It is my conviction that Jesus Christ wants to use you and others of His sons and daughters in your city to see people saved from their sins; healed from their sicknesses; and set free from their demons. He wants you to be His hands and feet and mouth to see the orphans and widows cared for; the poor fed and clothed and housed, etc., etc. But one of the obstacles to seeing that happen is many of His sons and daughters are highly distracted with the national political theatre, and some of the extreme behavior being played out in some of our major cities.

My Bible says, “and He made from one man every nation of mankind to live on all the face of the earth, having determined their appointed times and the boundaries of their habitation, that they would seek God, if perhaps they might grope for Him and find Him, though He is not far from each one of us;” (Acts 17:26,27) That means God led your neighbors and fellow Los Osoians or MorroBayites or Atascaderoians to live in your city so that He could use you to help them see that only Jesus saves and heals and restores. But for you to feel about your fellow citizens like He does, which will require you to pray for them fervently so you can see them through His eyes, you will have to find more time to devote to this mission - - time and energy which especially in these days is being stolen from us because we have not yet learned that if I live in Los Osos my destiny is probably not too connected to Washington DC or New York City or even Sacramento, CA. When Jesus said of you and me that we are the salt of the earth and the light of the world, I doubt He expected my salt and light to affect those far away cities. He certainly expected it to affect the city He sovereignly placed me in.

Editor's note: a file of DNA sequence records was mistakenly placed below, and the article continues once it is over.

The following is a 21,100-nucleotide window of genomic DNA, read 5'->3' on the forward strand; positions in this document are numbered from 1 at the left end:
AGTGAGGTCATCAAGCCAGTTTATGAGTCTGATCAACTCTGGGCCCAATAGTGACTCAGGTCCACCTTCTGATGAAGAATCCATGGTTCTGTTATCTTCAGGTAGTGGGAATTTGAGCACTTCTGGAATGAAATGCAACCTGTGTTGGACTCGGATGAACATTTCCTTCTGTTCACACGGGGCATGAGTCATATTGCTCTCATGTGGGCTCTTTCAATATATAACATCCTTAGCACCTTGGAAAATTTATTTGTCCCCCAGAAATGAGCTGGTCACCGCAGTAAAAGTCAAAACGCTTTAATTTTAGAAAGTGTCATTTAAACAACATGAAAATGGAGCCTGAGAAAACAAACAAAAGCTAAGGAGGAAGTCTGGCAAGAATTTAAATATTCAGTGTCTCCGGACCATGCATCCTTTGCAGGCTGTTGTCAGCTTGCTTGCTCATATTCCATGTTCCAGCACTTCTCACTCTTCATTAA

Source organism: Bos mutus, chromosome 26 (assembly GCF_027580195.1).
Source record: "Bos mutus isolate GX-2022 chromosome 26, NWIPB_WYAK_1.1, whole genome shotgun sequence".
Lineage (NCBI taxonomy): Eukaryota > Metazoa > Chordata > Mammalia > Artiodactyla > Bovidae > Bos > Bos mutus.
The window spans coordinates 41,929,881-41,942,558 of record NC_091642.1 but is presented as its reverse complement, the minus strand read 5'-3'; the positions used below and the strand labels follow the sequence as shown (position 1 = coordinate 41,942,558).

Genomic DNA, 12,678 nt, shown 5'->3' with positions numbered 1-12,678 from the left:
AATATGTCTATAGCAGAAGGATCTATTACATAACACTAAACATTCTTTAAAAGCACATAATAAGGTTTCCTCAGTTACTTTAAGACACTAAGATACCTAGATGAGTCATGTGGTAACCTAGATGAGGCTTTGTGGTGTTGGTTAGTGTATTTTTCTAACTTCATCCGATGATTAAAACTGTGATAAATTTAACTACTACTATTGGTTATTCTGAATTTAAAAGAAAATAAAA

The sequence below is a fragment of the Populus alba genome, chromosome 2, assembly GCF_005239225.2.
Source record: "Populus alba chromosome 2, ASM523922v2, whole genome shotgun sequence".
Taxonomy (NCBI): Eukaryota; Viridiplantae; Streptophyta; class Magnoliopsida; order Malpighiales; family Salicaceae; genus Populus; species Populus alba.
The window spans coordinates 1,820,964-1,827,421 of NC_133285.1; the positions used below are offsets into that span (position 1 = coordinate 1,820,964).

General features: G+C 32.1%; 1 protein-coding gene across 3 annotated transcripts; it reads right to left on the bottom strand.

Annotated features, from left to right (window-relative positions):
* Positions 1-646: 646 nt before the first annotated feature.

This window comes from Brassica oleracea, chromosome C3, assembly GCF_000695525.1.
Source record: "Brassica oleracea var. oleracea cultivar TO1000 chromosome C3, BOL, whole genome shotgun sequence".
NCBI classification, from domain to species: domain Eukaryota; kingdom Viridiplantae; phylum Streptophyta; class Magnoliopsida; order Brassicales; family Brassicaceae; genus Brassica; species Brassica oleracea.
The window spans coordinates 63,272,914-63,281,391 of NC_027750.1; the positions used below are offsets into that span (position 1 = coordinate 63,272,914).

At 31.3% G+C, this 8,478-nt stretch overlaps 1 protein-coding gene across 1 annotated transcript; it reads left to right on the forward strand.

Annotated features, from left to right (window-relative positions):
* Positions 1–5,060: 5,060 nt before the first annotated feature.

Brothers and sisters the needs are great and the harvest is ripe in your cities. But there are many leaders in the body of Christ (and in the conservative movement) who would have you devote much of your time and energy to national issues, that not only rob your neighbors of your time and attention, but also harden your hearts towards them - especially if they have the wrong sign out in their front yard, or wrong bumper sticker on their car!!

Five years and a few months ago, just days after our sabbatical started, God spoke to me and asked me to refrain from any social media (emails, facebook, checking the news, sports scores, etc) until after I had been up with Him for 2 hours. I initially balked at such a suggestion, but since it wouldn’t go away, (since it wasn’t a suggestion), I decided I would wait for an hour and a half before engaging in those things. Well that went better than expected so some weeks later I began to wait for two hours. Then He stretched me to two and a half hours. And now He has me at three and a half hours before I check my emails, news, etc. Please know this was not my idea. I would have never dreamed the outside world could get along for all of that time without me engaging it!!!

What the Holy Spirit has helped me see through this is for me to fulfill my destiny to be salt and light and an effective minister of reconciliation, and an ambassador for Christ in my city and region, I need an ever big dose of Him, and ever greater boundaries with things in the wider culture that might distract me or harden my heart or cause me to want fire to come down from heaven on my enemies or the enemies of our nation.

Time of prayer